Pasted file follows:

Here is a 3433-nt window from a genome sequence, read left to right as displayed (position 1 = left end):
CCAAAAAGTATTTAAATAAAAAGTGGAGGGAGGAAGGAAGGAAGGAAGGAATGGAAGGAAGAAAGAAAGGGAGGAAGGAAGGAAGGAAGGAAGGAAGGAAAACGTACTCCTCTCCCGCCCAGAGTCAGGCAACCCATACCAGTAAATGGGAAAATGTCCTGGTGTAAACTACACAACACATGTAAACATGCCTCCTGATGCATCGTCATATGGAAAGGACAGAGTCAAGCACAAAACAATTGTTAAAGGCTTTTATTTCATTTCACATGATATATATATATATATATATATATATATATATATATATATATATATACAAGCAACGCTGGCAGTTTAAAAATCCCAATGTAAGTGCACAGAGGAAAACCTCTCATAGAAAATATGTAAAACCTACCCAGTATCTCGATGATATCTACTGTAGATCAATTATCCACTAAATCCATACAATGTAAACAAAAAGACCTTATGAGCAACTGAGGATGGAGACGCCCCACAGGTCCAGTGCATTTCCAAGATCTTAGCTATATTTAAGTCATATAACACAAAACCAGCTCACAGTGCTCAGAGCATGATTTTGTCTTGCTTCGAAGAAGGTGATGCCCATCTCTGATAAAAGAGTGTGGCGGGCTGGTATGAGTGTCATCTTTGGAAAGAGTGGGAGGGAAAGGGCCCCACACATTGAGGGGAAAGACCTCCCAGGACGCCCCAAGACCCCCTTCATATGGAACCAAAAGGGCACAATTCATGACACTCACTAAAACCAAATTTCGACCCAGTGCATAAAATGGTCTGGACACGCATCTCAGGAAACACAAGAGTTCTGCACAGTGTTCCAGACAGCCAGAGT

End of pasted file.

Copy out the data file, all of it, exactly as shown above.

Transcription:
Here is a 3433-nt window from a genome sequence, read left to right as displayed (position 1 = left end):
CCAAAAAGTATTTAAATAAAAAGTGGAGGGAGGAAGGAAGGAAGGAAGGAATGGAAGGAAGAAAGAAAGGGAGGAAGGAAGGAAGGAAGGAAGGAAGGAAAACGTACTCCTCTCCCGCCCAGAGTCAGGCAACCCATACCAGTAAATGGGAAAATGTCCTGGTGTAAACTACACAACACATGTAAACATGCCTCCTGATGCATCGTCATATGGAAAGGACAGAGTCAAGCACAAAACAATTGTTAAAGGCTTTTATTTCATTTCACATGATATATATATATATATATATATATATATATATATATATATATATATACAAGCAACGCTGGCAGTTTAAAAATCCCAATGTAAGTGCACAGAGGAAAACCTCTCATAGAAAATATGTAAAACCTACCCAGTATCTCGATGATATCTACTGTAGATCAATTATCCACTAAATCCATACAATGTAAACAAAAAGACCTTATGAGCAACTGAGGATGGAGACGCCCCACAGGTCCAGTGCATTTCCAAGATCTTAGCTATATTTAAGTCATATAACACAAAACCAGCTCACAGTGCTCAGAGCATGATTTTGTCTTGCTTCGAAGAAGGTGATGCCCATCTCTGATAAAAGAGTGTGGCGGGCTGGTATGAGTGTCATCTTTGGAAAGAGTGGGAGGGAAAGGGCCCCACACATTGAGGGGAAAGACCTCCCAGGACGCCCCAAGACCCCCTTCATATGGAACCAAAAGGGCACAATTCATGACACTCACTAAAACCAAATTTCGACCCAGTGCATAAAATGGTCTGGACACGCATCTCAGGAAACACAAGAGTTCTGCACAGTGTTCCAGACAGCCAGAGT